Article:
Markedly increased cholesterol synthesis and low absorption of cholesterol in our obese patients with type 2 diabetes (1) prompted Dr. Ertel (2) to question whether the “succinate hypothesis” could explain the changes in cholesterol metabolism.
According to the succinate mechanism, summarized by Fahien and MacDonald (3), a basic requirement for insulin release would be the generation of mevalonic acid. This would be regulated by insulinotropic action of succinate and other nutrient secretagogues through several intracellular metabolic (cytosolic and mitochondrial) reactions in islet and apparently also hepatic cells. Intact pancreatic islets synthesize and metabolize mevalonate, the production of which results in the release of insulin from islet cells. Lovastatin and simvastatin, inhibitors of mevalonate production, can inhibit glucose-induced release of insulin from islets, which can be prevented by mevalonate (3). Accordingly, statin treatment, especially the use of long-term ones, should be associated with decreased insulin secretion and perhaps reduced development of diabetes. No exact insulin measurements have been performed during statin treatments, but in one study, the development of diabetes appeared to be reduced by statin (4).
Ertel (2) assumed, according to the succinate mechanism, that the metabolism of pyruvate is enhanced in hepatic mitochondria of diabetes, resulting in increased production of hydroxymethylglutaryl (HMG)-CoA, mevalonate, and cholesterol, apparently in the presence of obesity and excess insulin. It should be emphasized that this also might occur during normal conditions without diabetes or obesity. Namely, nondiabetic men with blood glucose in the highest tertile have higher cholesterol synthesis, lower cholesterol absorption, and a lower insulin sensitivity index (despite having higher insulin) than those with blood glucose levels in the lowest tertile (5). This indicates that cholesterol metabolism is changed proportionately to insulin resistance, reaching higher levels in overweight and obesity. Additional change in altered cholesterol metabolism is probably seen proportionately to insulin resistance also by diabetes, as demonstrated in the article by Simonen et al. (1). Since overweight conditions without and with diabetes increase hepatic synthesis of not only cholesterol, but also of triglycerides, the succinate mechanism could cover lipid and also fatty acid metabolism in a larger scale. However, the mechanism of reduced cholesterol absorption efficiency still remains open.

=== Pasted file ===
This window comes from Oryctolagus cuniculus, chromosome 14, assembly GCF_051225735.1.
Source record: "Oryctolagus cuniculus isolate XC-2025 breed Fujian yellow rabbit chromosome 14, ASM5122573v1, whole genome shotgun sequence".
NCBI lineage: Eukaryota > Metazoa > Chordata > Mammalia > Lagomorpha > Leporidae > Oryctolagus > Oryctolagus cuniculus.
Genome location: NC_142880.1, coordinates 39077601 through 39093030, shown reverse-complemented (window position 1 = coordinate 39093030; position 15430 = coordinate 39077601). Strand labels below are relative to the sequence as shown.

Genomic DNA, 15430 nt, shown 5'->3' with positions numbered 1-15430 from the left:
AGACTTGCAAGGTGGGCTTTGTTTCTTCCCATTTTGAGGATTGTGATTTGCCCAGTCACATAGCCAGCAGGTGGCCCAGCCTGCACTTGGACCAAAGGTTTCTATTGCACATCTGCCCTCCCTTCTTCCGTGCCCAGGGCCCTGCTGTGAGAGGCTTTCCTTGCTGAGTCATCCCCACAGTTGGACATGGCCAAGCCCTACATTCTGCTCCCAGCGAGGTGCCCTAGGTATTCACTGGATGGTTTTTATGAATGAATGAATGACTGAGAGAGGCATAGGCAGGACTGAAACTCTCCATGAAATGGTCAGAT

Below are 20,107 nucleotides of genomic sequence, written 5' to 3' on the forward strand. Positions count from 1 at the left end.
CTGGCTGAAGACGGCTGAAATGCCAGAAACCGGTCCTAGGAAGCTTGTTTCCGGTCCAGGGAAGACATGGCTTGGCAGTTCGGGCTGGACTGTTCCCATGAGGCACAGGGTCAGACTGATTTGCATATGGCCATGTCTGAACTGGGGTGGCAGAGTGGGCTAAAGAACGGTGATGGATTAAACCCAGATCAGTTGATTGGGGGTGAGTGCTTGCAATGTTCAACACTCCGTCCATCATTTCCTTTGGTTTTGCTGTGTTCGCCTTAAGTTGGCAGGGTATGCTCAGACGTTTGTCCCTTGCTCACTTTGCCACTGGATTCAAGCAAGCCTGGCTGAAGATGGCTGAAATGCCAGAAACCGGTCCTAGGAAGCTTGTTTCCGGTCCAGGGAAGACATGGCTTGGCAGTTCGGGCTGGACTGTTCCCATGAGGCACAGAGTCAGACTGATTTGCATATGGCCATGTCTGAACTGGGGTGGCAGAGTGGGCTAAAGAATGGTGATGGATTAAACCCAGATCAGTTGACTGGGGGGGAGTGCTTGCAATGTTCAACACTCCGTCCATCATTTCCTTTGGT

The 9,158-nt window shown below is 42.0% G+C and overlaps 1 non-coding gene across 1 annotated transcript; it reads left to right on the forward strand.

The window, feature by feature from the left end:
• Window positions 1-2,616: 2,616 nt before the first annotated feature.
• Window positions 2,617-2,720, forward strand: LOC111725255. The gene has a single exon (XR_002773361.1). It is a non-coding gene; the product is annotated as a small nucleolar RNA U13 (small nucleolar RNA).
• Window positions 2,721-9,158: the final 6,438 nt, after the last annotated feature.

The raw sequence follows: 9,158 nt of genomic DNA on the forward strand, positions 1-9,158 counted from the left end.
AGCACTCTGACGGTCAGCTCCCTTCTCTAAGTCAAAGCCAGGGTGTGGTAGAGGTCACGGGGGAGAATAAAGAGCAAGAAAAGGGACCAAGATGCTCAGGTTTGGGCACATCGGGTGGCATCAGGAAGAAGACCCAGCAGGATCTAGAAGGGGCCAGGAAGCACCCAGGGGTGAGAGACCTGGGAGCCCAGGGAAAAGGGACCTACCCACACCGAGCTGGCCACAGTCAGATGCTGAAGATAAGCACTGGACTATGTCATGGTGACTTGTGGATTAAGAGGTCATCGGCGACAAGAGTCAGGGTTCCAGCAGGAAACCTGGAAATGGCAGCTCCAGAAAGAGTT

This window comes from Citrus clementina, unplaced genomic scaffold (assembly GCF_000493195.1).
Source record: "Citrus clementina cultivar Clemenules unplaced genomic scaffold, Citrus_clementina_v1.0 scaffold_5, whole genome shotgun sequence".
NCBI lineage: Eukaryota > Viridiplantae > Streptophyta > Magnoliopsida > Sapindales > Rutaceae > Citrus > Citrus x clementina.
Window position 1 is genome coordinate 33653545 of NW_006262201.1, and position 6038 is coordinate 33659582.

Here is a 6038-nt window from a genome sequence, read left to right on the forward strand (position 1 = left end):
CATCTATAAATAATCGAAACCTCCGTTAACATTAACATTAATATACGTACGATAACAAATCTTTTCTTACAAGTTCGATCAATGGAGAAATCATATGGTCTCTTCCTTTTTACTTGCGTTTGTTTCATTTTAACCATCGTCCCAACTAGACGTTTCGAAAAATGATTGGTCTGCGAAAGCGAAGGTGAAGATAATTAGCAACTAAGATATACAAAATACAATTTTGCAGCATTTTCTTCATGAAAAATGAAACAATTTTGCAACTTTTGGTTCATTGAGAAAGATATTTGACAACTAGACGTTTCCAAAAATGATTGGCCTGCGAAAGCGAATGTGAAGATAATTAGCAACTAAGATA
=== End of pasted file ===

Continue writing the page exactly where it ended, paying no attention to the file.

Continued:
Address correspondence to Tatu A. Miettinen, Institute of Biomedicum Helsinki, C4 22, P.O. Box 700, 00029-HUS, Helsinki, Finland. E-mail: email@example.com.